There might also be a problem with salary desires for Alou, as he was paid $7.5 million last season and the Phils are not looking to pay more than two or three million for the privilege of having a right-handed bat on the bench to open the '09 season. Still, given the recent contract offers to such free agent outfielders like Bobby Abreu, Ken Griffey Jr., Adam Dunn and Garrett Anderson, it well might be that Alou's demands come down far enough for he and the Phils to find a mutually beneficial deal in the works.
Another interesting name to ponder is 38 year old infielder Mark Grudzielanek, formerly of the Kansas City Royals. During the past three campaigns, Grudzielanek has hit .299, .302 and .297 respectively. albeit with less productivity each season. In fact, this might prove precisely the reason that the right-handed hitting second baseman might find Philadelphia a desirable locale for the 2009 year. He is not only a capable second baseman, but could well prove valuable as a part-time third baseman and outfielder.
As with Alou, however, it appears playing time as well as salary might be factors to weigh against a potential deal. Grudzielanek made $4.5 million last season and is hoping for a salary of more than two million at this point. Still, it seems highly unlikely that he will find the market prepared to offer him anything near what he made last year so his is a name well worth remembering for the Phillies.
The player that seems to most interest the Phillies remains 35 year old Nomar Garciaparra, formerly of the Los Angeles Dodgers. In fact, it appears that Garciaparra has indicated to Amaro that should he decide to play in 2009 it would be as a member of the Philadelphia Phillies. Apparently, Garciaparra is weighing the option of retirement versus playing one more season with the Phils. Health issues seem to be at the core of the decision making process for the veteran infielder and the Phillies seem more than inclined to wait until the middle of spring training for an answer.
Should he decide to cast his lot with the Phils, Garciaparra would be bringing a still potent power bat with him, though one that has seen his offensive output decrease with each season over the past three. After a standout '06 campaign in Los Angeles [.303, 20, 93] his numbers have been a bit more pedestrian in 2007-08. In 121 games in 2007 he hit a still respectable .283 but with only 7 home runs and 59 RBI and in 2008 he hit .264 in 55 games with but 8 home runs and 28 RBI. Still, the Phillies feel they can coax one last solid campaign out of the veteran infielder and currently he seems the odds on choice to fill the final bench role at Citizens Bank Park in 2009.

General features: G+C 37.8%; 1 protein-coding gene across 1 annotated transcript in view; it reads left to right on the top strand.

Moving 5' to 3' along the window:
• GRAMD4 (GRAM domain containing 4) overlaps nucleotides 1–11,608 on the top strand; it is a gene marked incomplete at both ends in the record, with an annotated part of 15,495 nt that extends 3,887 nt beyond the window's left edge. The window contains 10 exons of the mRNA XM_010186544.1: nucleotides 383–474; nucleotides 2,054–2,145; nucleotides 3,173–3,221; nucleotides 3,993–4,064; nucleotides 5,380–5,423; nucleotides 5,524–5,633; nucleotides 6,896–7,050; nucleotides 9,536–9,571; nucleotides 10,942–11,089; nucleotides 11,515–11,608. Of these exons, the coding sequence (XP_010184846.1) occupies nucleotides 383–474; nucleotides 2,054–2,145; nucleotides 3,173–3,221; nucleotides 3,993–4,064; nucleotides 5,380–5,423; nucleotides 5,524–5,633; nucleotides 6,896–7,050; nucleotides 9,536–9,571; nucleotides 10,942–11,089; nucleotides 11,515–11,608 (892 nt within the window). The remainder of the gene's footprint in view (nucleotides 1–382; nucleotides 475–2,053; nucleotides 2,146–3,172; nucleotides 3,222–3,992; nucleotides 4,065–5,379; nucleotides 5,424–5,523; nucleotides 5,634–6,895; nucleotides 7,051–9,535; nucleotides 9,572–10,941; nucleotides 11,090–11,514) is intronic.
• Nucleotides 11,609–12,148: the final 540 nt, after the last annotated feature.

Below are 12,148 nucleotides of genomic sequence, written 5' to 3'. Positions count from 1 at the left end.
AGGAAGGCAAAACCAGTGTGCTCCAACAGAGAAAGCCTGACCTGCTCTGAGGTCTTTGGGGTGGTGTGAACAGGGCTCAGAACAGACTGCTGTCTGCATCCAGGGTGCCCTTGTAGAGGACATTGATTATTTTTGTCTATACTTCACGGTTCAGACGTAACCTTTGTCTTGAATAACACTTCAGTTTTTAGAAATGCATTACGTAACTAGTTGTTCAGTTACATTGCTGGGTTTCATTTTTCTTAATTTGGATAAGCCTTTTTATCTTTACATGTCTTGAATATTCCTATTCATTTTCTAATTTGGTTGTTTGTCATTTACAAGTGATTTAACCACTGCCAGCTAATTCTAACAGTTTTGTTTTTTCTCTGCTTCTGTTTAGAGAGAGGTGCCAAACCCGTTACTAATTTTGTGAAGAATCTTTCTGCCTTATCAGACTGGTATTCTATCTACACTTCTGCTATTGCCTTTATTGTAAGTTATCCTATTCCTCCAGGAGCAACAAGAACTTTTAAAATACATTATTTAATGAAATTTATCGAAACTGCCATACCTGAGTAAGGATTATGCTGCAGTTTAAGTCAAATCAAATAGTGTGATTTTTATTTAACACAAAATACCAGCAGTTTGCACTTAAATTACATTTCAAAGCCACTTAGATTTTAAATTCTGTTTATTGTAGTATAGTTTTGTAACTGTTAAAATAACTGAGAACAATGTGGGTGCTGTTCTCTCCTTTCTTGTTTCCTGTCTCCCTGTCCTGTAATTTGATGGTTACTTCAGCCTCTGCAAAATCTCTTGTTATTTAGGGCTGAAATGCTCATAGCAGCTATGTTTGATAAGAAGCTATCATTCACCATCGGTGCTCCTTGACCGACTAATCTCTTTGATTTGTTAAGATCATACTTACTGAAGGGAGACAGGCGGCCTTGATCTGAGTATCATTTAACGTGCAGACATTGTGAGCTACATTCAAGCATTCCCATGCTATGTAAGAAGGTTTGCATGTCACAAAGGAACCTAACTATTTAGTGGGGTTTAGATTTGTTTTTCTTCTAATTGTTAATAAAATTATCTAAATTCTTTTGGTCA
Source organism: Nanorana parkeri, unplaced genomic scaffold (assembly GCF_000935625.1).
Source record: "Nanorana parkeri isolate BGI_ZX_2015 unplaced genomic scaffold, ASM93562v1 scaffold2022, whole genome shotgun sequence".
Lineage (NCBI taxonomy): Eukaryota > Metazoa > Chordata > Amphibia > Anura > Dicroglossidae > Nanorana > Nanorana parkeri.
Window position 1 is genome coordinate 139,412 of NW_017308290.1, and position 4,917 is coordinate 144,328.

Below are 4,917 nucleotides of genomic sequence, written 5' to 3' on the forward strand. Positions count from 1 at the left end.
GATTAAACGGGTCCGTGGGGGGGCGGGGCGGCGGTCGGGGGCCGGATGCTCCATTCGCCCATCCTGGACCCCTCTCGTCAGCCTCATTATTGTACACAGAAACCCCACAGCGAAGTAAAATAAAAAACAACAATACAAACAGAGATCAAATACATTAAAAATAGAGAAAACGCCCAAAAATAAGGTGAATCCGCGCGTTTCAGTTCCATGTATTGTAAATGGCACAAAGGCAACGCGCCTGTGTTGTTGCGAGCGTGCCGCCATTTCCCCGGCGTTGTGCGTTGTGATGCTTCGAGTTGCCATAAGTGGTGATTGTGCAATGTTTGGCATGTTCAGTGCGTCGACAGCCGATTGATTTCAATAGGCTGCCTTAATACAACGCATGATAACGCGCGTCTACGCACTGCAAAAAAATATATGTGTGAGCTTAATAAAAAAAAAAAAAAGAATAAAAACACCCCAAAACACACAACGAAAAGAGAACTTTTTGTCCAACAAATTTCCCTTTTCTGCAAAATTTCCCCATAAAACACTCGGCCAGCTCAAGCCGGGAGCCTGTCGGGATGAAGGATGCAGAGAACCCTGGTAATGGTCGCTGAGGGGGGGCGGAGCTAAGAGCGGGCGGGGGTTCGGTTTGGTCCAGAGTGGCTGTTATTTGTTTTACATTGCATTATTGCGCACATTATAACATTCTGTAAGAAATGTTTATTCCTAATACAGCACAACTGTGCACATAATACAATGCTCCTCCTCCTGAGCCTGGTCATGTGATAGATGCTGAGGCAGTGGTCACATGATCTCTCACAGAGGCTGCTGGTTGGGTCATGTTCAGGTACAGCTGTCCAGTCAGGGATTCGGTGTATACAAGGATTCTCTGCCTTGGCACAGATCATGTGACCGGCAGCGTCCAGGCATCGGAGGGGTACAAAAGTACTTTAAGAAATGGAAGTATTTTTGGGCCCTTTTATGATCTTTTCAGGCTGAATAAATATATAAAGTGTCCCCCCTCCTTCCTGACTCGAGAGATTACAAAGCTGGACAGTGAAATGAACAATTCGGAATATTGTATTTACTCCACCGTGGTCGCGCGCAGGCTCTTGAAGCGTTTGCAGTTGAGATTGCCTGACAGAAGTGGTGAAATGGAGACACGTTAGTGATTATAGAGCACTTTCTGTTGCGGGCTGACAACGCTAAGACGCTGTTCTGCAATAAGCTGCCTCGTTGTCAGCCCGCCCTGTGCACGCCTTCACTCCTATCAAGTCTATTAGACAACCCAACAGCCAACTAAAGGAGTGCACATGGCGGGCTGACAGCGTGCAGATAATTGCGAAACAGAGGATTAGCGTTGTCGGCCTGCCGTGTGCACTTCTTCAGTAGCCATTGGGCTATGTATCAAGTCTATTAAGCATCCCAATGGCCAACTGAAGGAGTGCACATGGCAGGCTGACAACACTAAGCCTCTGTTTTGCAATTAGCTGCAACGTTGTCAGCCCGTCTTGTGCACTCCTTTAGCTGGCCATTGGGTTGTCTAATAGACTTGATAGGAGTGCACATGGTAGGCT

In the long shot but still worth mentioning department, watch for developments out of the Texas Rangers camp this spring. With the signing of Andruw Jones this week, the Rangers now have no less than six outfielders at their disposal and will undoubtedly be very inclined to move one of them, most likely either Frank Catalanotto or former Phillie phenom, Marlon Byrd. Both come with baggage however and neither might interest the Phils.
Catalanotto, another hard-nosed player in the Kevin Millar mold, has a $4 million contract for 2009 with a $2 million buyout for the 2010 season and those numbers are way beyond Amaro's desired numbers. The Rangers would likely have to partially pay some of this salary for the Phillies to be interested, though they have long desired the versatile Catalanotto in past trade talks between the two clubs.
The talented Byrd left Philadelphia in somewhat controversial surroundings several years ago and it seems unlikely that the Phils would care to revisit that scenario again anytime soon. Yet, the fact remains that Byrd has become a model citizen while in Texas and has proven to be quite an effective hitter during the past few seasons. In 2008, he hit .288 in 122 games with 10 home runs and 53 RBI. The negative to Byrd, outside of his former off field problems with the Phillies, is that he plays only the outfield positions whereas the club is looking to bring in someone with the versatility to play both the infield and outfield spots.
While it appears probable that Amaro will eventually solve his right-handed hitter situation from the outside, it is worth noting that the team does have two in-house prospects who could well solve the dilemma. Those prospects are infielder Jason Donald and recently acquired outfielder John Mayberry Jr. The Phillies are very high on both players but would prefer to develop their skills at the Triple-A level for one more season before exposing them to the rigors of major league baseball.
Still, if "need is the mother of invention" then both Donald and Mayberry might well get a second look this spring in Clearwater. Lets examine both players and see if there could be a natural fit for either of them. After all, this would certainly prove the best and most inexpensive solution to the problem and would continue to put on display the teams desire to build from within whenever possible.
Jason Donald is a fascinating player, much more substance than style if ever a player existed. Scouts are always less dazzled by his talents than by his results but it is precisely those results that have recently catapulted him to the top of the Phillie prospect chart. Of course, it hasn't hurt that no other than former major league greats, Tony Gwynn and Ryne Sandberg, have issued ringing endorsements on behalf of the former University of Arizona All-American infielder.